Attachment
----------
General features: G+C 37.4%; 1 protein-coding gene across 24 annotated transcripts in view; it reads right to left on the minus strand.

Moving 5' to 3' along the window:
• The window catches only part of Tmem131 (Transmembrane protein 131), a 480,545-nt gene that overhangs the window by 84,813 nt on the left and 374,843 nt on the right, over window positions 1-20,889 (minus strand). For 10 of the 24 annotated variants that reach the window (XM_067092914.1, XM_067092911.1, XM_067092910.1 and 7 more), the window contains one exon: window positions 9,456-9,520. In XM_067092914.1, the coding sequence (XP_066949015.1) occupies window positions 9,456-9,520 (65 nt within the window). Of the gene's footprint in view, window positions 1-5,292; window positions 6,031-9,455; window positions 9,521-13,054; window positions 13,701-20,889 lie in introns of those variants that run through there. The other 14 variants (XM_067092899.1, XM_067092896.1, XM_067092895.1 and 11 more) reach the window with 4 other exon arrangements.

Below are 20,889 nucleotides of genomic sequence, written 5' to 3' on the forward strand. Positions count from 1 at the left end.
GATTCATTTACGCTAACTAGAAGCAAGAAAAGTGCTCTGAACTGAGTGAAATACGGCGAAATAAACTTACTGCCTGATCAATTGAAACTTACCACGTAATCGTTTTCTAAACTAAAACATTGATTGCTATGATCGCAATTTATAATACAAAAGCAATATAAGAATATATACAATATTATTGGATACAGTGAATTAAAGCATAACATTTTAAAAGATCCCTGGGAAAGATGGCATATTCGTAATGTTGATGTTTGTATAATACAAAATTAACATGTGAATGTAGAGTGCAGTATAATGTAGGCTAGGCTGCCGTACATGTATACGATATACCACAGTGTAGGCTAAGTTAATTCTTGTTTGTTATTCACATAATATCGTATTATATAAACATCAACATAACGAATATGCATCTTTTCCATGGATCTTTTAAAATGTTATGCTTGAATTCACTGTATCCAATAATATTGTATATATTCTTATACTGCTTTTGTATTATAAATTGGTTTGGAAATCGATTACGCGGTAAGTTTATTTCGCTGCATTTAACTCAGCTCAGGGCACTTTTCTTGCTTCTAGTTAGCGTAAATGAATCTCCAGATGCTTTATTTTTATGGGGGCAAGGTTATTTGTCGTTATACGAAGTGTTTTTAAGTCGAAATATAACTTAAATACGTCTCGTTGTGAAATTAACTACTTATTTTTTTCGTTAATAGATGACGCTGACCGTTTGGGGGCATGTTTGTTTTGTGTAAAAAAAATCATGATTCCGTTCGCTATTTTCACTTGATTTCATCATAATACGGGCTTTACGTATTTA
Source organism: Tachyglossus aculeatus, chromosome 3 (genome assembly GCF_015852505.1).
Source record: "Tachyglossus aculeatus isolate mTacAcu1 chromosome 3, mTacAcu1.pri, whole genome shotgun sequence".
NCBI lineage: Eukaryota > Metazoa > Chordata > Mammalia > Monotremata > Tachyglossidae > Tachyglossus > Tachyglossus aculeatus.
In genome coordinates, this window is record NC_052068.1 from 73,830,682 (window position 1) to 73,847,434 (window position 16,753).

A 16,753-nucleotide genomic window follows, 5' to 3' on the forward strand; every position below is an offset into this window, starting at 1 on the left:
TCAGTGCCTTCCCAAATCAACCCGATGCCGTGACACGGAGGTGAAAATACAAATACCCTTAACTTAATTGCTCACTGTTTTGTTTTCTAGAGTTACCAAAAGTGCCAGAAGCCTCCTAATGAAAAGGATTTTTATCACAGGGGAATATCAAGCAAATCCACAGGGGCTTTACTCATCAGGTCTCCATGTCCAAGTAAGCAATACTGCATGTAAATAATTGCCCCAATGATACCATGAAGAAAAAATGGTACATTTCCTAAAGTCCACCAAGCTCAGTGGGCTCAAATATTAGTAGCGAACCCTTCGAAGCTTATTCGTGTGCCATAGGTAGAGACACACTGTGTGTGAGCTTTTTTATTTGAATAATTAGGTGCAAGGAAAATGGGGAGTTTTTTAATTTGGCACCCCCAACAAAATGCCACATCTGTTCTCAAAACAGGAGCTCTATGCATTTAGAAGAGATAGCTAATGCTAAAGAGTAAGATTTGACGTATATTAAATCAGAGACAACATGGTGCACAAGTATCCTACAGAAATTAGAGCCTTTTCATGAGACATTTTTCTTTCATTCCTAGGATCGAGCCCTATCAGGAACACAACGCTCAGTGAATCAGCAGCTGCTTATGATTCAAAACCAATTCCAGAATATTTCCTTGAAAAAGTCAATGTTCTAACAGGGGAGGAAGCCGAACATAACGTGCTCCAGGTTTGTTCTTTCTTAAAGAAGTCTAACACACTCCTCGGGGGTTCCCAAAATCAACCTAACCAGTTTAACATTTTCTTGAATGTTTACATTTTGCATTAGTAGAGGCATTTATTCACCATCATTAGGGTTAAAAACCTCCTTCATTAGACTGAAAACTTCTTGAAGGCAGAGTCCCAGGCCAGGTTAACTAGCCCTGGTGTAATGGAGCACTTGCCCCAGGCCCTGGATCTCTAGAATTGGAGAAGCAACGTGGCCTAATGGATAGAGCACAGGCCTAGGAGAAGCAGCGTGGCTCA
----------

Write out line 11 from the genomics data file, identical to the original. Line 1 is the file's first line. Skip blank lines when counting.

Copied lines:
TCAGTGCCTTCCCAAATCAACCCGATGCCGTGACACGGAGGTGAAAATACAAATACCCTTAACTTAATTGCTCACTGTTTTGTTTTCTAGAGTTACCAAAAGTGCCAGAAGCCTCCTAATGAAAAGGATTTTTATCACAGGGGAATATCAAGCAAATCCACAGGGGCTTTACTCATCAGGTCTCCATGTCCAAGTAAGCAATACTGCATGTAAATAATTGCCCCAATGATACCATGAAGAAAAAATGGTACATTTCCTAAAGTCCACCAAGCTCAGTGGGCTCAAATATTAGTAGCGAACCCTTCGAAGCTTATTCGTGTGCCATAGGTAGAGACACACTGTGTGTGAGCTTTTTTATTTGAATAATTAGGTGCAAGGAAAATGGGGAGTTTTTTAATTTGGCACCCCCAACAAAATGCCACATCTGTTCTCAAAACAGGAGCTCTATGCATTTAGAAGAGATAGCTAATGCTAAAGAGTAAGATTTGACGTATATTAAATCAGAGACAACATGGTGCACAAGTATCCTACAGAAATTAGAGCCTTTTCATGAGACATTTTTCTTTCATTCCTAGGATCGAGCCCTATCAGGAACACAACGCTCAGTGAATCAGCAGCTGCTTATGATTCAAAACCAATTCCAGAATATTTCCTTGAAAAAGTCAATGTTCTAACAGGGGAGGAAGCCGAACATAACGTGCTCCAGGTTTGTTCTTTCTTAAAGAAGTCTAACACACTCCTCGGGGGTTCCCAAAATCAACCTAACCAGTTTAACATTTTCTTGAATGTTTACATTTTGCATTAGTAGAGGCATTTATTCACCATCATTAGGGTTAAAAACCTCCTTCATTAGACTGAAAACTTCTTGAAGGCAGAGTCCCAGGCCAGGTTAACTAGCCCTGGTGTAATGGAGCACTTGCCCCAGGCCCTGGATCTCTAGAATTGGAGAAGCAACGTGGCCTAATGGATAGAGCACAGGCCTAGGAGAAGCAGCGTGGCTCA